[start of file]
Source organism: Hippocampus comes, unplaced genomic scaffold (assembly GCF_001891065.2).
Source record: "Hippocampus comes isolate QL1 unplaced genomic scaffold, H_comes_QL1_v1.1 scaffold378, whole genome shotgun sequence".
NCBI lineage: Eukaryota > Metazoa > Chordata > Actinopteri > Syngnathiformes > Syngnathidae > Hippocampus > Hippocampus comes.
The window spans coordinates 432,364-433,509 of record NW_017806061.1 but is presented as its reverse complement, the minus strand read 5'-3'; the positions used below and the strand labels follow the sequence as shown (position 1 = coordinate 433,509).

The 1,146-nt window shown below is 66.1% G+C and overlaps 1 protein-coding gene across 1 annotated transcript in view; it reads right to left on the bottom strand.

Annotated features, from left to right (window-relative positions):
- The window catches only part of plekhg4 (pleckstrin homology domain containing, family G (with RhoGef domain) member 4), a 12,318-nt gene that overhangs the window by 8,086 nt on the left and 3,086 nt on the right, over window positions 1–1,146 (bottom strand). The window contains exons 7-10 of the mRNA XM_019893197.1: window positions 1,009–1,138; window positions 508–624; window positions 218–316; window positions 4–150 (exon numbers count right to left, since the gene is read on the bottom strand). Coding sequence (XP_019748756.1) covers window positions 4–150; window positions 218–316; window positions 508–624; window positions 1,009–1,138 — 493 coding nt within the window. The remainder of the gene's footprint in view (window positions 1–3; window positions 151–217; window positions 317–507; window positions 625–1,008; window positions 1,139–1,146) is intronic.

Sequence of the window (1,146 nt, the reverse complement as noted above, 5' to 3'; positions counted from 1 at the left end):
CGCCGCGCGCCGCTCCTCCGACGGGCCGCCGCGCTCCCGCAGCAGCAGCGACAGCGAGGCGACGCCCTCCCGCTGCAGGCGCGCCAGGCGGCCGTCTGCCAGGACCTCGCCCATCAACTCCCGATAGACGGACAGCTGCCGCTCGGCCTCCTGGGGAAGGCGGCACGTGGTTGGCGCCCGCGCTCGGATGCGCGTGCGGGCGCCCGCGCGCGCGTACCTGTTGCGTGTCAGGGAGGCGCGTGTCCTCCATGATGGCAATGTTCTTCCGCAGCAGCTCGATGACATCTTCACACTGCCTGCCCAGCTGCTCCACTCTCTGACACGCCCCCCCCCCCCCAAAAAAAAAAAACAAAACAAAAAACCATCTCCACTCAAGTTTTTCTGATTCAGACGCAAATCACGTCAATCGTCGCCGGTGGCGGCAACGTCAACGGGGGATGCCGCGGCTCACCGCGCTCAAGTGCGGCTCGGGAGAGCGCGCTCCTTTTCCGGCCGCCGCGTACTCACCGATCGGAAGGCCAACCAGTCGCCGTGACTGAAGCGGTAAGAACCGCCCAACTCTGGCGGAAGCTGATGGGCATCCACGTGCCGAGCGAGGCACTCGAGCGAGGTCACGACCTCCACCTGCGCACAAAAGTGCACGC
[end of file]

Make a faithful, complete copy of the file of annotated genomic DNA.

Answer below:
Source organism: Hippocampus comes, unplaced genomic scaffold (assembly GCF_001891065.2).
Source record: "Hippocampus comes isolate QL1 unplaced genomic scaffold, H_comes_QL1_v1.1 scaffold378, whole genome shotgun sequence".
NCBI lineage: Eukaryota > Metazoa > Chordata > Actinopteri > Syngnathiformes > Syngnathidae > Hippocampus > Hippocampus comes.
The window spans coordinates 432,364-433,509 of record NW_017806061.1 but is presented as its reverse complement, the minus strand read 5'-3'; the positions used below and the strand labels follow the sequence as shown (position 1 = coordinate 433,509).

The 1,146-nt window shown below is 66.1% G+C and overlaps 1 protein-coding gene across 1 annotated transcript in view; it reads right to left on the bottom strand.

Annotated features, from left to right (window-relative positions):
- The window catches only part of plekhg4 (pleckstrin homology domain containing, family G (with RhoGef domain) member 4), a 12,318-nt gene that overhangs the window by 8,086 nt on the left and 3,086 nt on the right, over window positions 1–1,146 (bottom strand). The window contains exons 7-10 of the mRNA XM_019893197.1: window positions 1,009–1,138; window positions 508–624; window positions 218–316; window positions 4–150 (exon numbers count right to left, since the gene is read on the bottom strand). Coding sequence (XP_019748756.1) covers window positions 4–150; window positions 218–316; window positions 508–624; window positions 1,009–1,138 — 493 coding nt within the window. The remainder of the gene's footprint in view (window positions 1–3; window positions 151–217; window positions 317–507; window positions 625–1,008; window positions 1,139–1,146) is intronic.

Sequence of the window (1,146 nt, the reverse complement as noted above, 5' to 3'; positions counted from 1 at the left end):
CGCCGCGCGCCGCTCCTCCGACGGGCCGCCGCGCTCCCGCAGCAGCAGCGACAGCGAGGCGACGCCCTCCCGCTGCAGGCGCGCCAGGCGGCCGTCTGCCAGGACCTCGCCCATCAACTCCCGATAGACGGACAGCTGCCGCTCGGCCTCCTGGGGAAGGCGGCACGTGGTTGGCGCCCGCGCTCGGATGCGCGTGCGGGCGCCCGCGCGCGCGTACCTGTTGCGTGTCAGGGAGGCGCGTGTCCTCCATGATGGCAATGTTCTTCCGCAGCAGCTCGATGACATCTTCACACTGCCTGCCCAGCTGCTCCACTCTCTGACACGCCCCCCCCCCCCCAAAAAAAAAAAACAAAACAAAAAACCATCTCCACTCAAGTTTTTCTGATTCAGACGCAAATCACGTCAATCGTCGCCGGTGGCGGCAACGTCAACGGGGGATGCCGCGGCTCACCGCGCTCAAGTGCGGCTCGGGAGAGCGCGCTCCTTTTCCGGCCGCCGCGTACTCACCGATCGGAAGGCCAACCAGTCGCCGTGACTGAAGCGGTAAGAACCGCCCAACTCTGGCGGAAGCTGATGGGCATCCACGTGCCGAGCGAGGCACTCGAGCGAGGTCACGACCTCCACCTGCGCACAAAAGTGCACGC